Scientists have detected a molecular "hot spot" that is strongly linked to liver cancer, one of the most common and lethal malignancies in the world. The spot is a tiny region of a single gene where toxins that infiltrate the liver seem to home in, sabotaging the gene and touching off cancerous growth.
The discovery, which is reported in two papers appearing today in the journal Nature, is the first persuasive example yet found of the exact way toxins and other risk factors attack DNA, the basic genetic material in cells, and cause cancer.
The finding may signal the start of what Dr. Stephen H. Friend of Massachusetts General Hospital in Charlestown, Mass., who helped bring the two research teams together, calls "molecular forensics," the ability to attribute a particular cancer unequivocally to a particular cancer-causing agent.
Right now, attempts to link, say, lung cancer to cigarettes are largely based on statistical evidence rather than molecular proof.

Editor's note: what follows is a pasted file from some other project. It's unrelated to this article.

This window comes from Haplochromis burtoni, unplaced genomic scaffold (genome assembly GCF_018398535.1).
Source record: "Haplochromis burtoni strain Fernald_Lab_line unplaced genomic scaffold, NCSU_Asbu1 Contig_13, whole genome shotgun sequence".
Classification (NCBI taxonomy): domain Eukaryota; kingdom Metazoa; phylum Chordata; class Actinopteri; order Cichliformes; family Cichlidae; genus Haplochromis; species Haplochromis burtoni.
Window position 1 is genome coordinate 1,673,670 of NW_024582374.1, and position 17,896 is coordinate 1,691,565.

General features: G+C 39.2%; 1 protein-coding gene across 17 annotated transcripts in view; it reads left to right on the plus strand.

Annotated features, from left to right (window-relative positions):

"The key question in cancer research has been how mutations are induced" by toxins in the environment, said Dr. Bert Vogelstein of the Johns Hopkins University.
"This is the first report I know showing a convincing demonstration that specific environmental factors induce specific mutations in cancer."
In the latest work, researchers from the National Cancer Institute in Bethesda and Massachusetts General Hospital said two risk factors already implicated in liver cancer seemed to damage the hot spot.
One suspected risk factor is a fungal poison called aflatoxin, which contaminates grain and other foods improperly stored in warm, moist places. Such contamination is a widespread problem in humid regions like sub-Saharan Africa and parts of the Far East, precisely the regions where liver cancer abounds.
The second risk factor is a poisonous chemical byproduct of the hepatitis B virus, a microbe that infects many people in developing nations where liver cancer is most prevalent.
But scientists cautioned that many experiments remained to be performed before they could be sure that either or both types of toxin caused the flaw they detected.
"The data are compelling and seem more than coincidental, but we're still in the speculating stage," said Dr. Mehmet Ozturk of Massachusetts General, the main author of one of the papers. "We must still demonstrate a direct role."